Coffenbury Lake is a fairly small, narrow body of water that is generously stocked with hatchery rainbow trout (including some big ones) and located in the heart of Fort Stevens State Park on the far northern Oregon coast a few miles from Astoria.
Coffenbury also has a decent fishery for several warmwater species and the occasional winter bonus planting of hatchery-reared steelhead, if there happens to be a surplus.
You can fish at Coffenbury Lake either as a day use or as a camper at Fort Stevens State Park. See below for more park information.
In the right seasons, trout are the big show here.
Look for fishing to be immediately productive right after the first big load of rainbow trout come out of the hatchery truck chute.
Watch the Oregon Department of Fish and Wildlife’s trout stocking schedule to time your trip.
Generally that first planting often has been scheduled near the start of Oregon’s spring break in March, when many families head to the coast looking for fun.
Expect a few more stockings of pan-sized trout in April and May, and trout fishing is usually hot right after plantings and should hold up decently at least part-way into June.
Trout fishers might also plan a return visit in late September, when ODFW typically plants a good number of “trophy” rainbow trout.
The “trophy” trout are reared to plus sizes (about 16 inches and chunky enough to feed two or more people) for an extra dose of fight.
The trout are stocked at the north end of the lake, where there is a bunch of access from docks, platforms and the bank.
This north end is deeper and a bit wider, and it tends to remain good even as the surviving trout spread throughout the 50-acre lake, but fishing also can be good from plentiful openings along a trail that circles the lake.
Fishing with PowerBait as well as natural baits catches plenty of trout here, and they also will attack spinners and spoons you can cast and retrieve while standing on shore.
For a bunch of info about how to get started with trout fishing, read our article Trout Fishing: Basic How-To Techniques and Tips.
You can also launch a small boat (no gas motors allowed) from a short little ramp at the north end, which can get a bit clogged up when fishing is good.
While this is an excellent bank fishery, it can be quite busy on shore.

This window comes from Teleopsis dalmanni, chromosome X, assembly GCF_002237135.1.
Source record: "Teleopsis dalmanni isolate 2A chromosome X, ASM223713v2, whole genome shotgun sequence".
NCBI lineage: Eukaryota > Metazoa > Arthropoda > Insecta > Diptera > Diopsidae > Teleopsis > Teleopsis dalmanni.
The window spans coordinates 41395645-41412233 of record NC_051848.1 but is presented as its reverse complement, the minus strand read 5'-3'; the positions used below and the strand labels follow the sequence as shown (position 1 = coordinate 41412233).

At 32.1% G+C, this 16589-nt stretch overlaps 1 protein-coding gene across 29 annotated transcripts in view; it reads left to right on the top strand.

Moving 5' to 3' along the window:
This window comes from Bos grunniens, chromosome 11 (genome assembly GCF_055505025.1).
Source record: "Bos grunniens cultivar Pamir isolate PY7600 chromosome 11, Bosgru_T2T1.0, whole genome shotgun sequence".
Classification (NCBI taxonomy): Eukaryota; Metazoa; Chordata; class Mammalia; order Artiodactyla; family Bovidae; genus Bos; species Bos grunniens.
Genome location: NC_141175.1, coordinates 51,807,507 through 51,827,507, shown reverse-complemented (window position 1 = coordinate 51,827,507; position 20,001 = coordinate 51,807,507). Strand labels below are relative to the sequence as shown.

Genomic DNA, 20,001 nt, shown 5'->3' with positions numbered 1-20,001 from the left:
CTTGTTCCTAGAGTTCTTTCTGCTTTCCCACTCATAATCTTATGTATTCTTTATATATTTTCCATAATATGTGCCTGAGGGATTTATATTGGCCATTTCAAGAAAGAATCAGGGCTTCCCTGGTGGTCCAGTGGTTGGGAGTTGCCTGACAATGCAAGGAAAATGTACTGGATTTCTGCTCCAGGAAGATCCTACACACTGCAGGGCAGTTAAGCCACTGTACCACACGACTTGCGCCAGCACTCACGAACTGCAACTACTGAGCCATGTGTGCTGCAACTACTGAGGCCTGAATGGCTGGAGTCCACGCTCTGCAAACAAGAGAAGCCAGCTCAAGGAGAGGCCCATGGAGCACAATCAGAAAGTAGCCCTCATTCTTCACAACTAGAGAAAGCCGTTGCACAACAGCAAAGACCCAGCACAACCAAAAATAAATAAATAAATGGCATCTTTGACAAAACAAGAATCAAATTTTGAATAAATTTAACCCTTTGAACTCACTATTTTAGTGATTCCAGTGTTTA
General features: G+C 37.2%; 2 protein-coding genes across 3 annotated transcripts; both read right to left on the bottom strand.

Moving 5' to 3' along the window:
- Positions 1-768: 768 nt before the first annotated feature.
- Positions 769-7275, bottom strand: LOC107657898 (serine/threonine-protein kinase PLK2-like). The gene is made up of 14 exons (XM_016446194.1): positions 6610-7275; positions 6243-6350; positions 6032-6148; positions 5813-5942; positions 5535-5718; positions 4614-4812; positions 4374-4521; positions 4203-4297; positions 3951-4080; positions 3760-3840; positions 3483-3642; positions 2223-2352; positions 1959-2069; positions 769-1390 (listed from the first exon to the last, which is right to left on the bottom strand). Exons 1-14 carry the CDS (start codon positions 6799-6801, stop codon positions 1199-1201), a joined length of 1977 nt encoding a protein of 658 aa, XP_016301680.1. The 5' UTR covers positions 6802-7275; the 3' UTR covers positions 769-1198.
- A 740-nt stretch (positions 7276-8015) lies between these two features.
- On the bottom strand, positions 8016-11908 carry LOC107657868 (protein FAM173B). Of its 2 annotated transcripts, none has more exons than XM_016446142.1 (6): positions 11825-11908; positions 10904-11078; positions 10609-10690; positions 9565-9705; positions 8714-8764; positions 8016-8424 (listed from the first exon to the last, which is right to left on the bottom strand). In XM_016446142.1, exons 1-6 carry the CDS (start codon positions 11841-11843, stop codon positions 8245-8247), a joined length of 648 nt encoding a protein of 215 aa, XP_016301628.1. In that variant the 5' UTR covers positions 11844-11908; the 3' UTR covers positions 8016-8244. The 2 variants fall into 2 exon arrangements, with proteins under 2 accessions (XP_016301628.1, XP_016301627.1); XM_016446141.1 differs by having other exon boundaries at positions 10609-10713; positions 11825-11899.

Launching with an electric trolling motor or a human-powered craft will get you to even more fish and give you a bit more space to cast or to pull small lures or flies through the water.
Bass and Panfish
Coffenbury also has fairly good, self-sustaining populations of warmwater fish species common to many coastal lakes.
Largemouth bass, yellow perch, bluegill and bullhead catfish are likely catches here.
These fish start biting best as the water warms in springtime and remain active through summer and into the fall before cold weather slows their metabolisms and dampens their feeding.
Largemouth bass are larger predatory fish that often strike lures that look like small fish, frogs, crayfish and other prey species.
Soft plastic lures like grubs, worms or Senkos should be good bets, and spinnerbaits and crankbaits are other standards in a bass angler’s arsenal that should catch fish here.
Know that bass also are structure-oriented, in part because they like to ambush their victims, so try casting your lures near logs and branches in the water, overhanging bushes, weeds and docks.
Bass may be very close to shore, especially during the spring spawning period. If you have a small boat, try casting toward shore or parallel to the bank near likely fishing-holding structure.
The panfish species are easily caught on natural baits.
A piece of nightcrawler or whole redworm or garden worm, a mealworm or a cricket will catch these fish, either fished near the bottom or suspended beneath a bobber.
Bluegill are very often located just a little ways off the bank, especially near weeds, bushes or near other places with good hiding cover or insect life.
Fishing bait or a fly beneath a bobber is a good bet for bluegill and other sunfish.